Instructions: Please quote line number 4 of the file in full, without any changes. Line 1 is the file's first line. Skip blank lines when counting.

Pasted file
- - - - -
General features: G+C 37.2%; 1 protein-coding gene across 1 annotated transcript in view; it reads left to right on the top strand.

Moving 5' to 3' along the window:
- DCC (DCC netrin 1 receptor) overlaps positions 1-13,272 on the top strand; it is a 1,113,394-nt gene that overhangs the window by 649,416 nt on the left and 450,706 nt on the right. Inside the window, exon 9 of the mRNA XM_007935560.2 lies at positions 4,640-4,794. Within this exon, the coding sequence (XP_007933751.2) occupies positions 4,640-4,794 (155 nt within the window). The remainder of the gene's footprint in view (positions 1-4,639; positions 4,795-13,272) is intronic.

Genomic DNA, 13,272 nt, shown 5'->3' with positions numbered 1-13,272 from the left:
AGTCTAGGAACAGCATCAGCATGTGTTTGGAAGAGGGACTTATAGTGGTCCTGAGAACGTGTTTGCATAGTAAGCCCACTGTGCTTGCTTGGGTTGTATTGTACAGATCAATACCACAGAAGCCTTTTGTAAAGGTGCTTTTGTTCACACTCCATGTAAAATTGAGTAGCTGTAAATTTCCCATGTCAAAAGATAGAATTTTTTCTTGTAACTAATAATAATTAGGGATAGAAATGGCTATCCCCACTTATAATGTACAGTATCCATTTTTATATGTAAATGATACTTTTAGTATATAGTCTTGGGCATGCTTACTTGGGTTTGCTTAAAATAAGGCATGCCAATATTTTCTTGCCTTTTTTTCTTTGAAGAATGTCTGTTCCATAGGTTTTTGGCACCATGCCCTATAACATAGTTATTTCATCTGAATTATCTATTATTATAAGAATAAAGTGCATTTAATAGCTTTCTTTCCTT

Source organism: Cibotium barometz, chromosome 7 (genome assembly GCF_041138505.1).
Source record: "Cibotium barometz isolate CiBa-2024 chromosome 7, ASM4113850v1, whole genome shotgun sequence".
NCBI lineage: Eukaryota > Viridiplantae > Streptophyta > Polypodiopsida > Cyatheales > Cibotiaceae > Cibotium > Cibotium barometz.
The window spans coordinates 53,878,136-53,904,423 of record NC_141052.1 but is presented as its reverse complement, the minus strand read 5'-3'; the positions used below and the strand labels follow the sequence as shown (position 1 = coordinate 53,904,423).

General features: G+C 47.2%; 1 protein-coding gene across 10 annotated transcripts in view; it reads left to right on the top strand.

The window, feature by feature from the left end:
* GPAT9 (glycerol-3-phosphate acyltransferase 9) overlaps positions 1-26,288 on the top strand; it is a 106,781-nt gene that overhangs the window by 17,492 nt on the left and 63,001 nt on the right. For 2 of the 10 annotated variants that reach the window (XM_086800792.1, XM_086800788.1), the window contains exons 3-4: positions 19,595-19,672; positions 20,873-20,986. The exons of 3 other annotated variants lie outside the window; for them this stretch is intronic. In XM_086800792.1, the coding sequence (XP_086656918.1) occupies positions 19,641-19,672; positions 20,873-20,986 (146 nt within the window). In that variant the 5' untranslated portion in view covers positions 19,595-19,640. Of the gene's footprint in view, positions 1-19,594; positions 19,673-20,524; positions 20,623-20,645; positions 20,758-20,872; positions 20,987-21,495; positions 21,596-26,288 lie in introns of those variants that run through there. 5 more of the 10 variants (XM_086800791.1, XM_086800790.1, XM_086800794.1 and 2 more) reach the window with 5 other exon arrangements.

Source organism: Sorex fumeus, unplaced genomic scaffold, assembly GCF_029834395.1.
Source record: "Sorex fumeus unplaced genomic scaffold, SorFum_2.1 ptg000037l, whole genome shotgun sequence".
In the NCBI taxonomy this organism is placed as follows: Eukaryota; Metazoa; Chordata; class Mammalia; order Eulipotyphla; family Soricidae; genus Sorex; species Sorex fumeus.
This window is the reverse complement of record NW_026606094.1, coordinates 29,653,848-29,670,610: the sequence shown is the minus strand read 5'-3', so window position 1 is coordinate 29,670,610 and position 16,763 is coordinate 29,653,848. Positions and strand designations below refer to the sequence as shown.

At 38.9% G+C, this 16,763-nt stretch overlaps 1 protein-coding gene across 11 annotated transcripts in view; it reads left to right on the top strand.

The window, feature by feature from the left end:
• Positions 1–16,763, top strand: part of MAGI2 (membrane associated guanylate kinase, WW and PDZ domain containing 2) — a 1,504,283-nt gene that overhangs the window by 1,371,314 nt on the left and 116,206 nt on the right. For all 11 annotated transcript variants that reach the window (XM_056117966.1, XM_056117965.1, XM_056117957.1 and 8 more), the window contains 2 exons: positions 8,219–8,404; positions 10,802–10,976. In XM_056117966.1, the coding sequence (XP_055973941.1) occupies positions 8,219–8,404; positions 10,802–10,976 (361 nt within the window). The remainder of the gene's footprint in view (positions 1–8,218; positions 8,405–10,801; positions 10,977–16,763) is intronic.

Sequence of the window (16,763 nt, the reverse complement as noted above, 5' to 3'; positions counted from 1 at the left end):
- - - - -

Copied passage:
Genomic DNA, 13,272 nt, shown 5'->3' with positions numbered 1-13,272 from the left: